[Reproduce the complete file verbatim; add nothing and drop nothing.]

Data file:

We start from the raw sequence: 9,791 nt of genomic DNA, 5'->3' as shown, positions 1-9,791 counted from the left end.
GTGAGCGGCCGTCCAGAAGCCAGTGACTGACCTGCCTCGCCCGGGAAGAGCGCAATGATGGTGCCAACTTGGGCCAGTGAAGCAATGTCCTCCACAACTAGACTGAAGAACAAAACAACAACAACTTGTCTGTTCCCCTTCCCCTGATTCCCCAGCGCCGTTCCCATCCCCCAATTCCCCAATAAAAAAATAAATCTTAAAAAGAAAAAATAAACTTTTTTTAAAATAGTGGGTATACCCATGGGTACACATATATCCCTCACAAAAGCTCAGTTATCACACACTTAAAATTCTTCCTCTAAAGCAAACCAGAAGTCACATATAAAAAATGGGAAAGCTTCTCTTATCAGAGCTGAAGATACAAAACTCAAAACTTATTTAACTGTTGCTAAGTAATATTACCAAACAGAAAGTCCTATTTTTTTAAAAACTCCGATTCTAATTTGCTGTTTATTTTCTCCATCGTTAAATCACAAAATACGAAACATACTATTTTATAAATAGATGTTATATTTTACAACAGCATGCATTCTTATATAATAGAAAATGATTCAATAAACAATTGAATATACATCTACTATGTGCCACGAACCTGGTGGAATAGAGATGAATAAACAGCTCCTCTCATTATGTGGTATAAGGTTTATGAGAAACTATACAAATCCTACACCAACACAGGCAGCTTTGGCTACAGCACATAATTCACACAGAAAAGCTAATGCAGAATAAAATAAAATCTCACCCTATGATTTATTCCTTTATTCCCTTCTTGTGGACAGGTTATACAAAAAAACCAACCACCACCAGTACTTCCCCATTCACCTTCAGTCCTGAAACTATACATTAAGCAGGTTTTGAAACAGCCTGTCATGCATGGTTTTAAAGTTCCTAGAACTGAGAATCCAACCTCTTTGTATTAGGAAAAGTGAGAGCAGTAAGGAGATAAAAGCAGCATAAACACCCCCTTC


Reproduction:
We start from the raw sequence: 9,791 nt of genomic DNA, 5'->3' as shown, positions 1-9,791 counted from the left end.
GTGAGCGGCCGTCCAGAAGCCAGTGACTGACCTGCCTCGCCCGGGAAGAGCGCAATGATGGTGCCAACTTGGGCCAGTGAAGCAATGTCCTCCACAACTAGACTGAAGAACAAAACAACAACAACTTGTCTGTTCCCCTTCCCCTGATTCCCCAGCGCCGTTCCCATCCCCCAATTCCCCAATAAAAAAATAAATCTTAAAAAGAAAAAATAAACTTTTTTTAAAATAGTGGGTATACCCATGGGTACACATATATCCCTCACAAAAGCTCAGTTATCACACACTTAAAATTCTTCCTCTAAAGCAAACCAGAAGTCACATATAAAAAATGGGAAAGCTTCTCTTATCAGAGCTGAAGATACAAAACTCAAAACTTATTTAACTGTTGCTAAGTAATATTACCAAACAGAAAGTCCTATTTTTTTAAAAACTCCGATTCTAATTTGCTGTTTATTTTCTCCATCGTTAAATCACAAAATACGAAACATACTATTTTATAAATAGATGTTATATTTTACAACAGCATGCATTCTTATATAATAGAAAATGATTCAATAAACAATTGAATATACATCTACTATGTGCCACGAACCTGGTGGAATAGAGATGAATAAACAGCTCCTCTCATTATGTGGTATAAGGTTTATGAGAAACTATACAAATCCTACACCAACACAGGCAGCTTTGGCTACAGCACATAATTCACACAGAAAAGCTAATGCAGAATAAAATAAAATCTCACCCTATGATTTATTCCTTTATTCCCTTCTTGTGGACAGGTTATACAAAAAAACCAACCACCACCAGTACTTCCCCATTCACCTTCAGTCCTGAAACTATACATTAAGCAGGTTTTGAAACAGCCTGTCATGCATGGTTTTAAAGTTCCTAGAACTGAGAATCCAACCTCTTTGTATTAGGAAAAGTGAGAGCAGTAAGGAGATAAAAGCAGCATAAACACCCCCTTC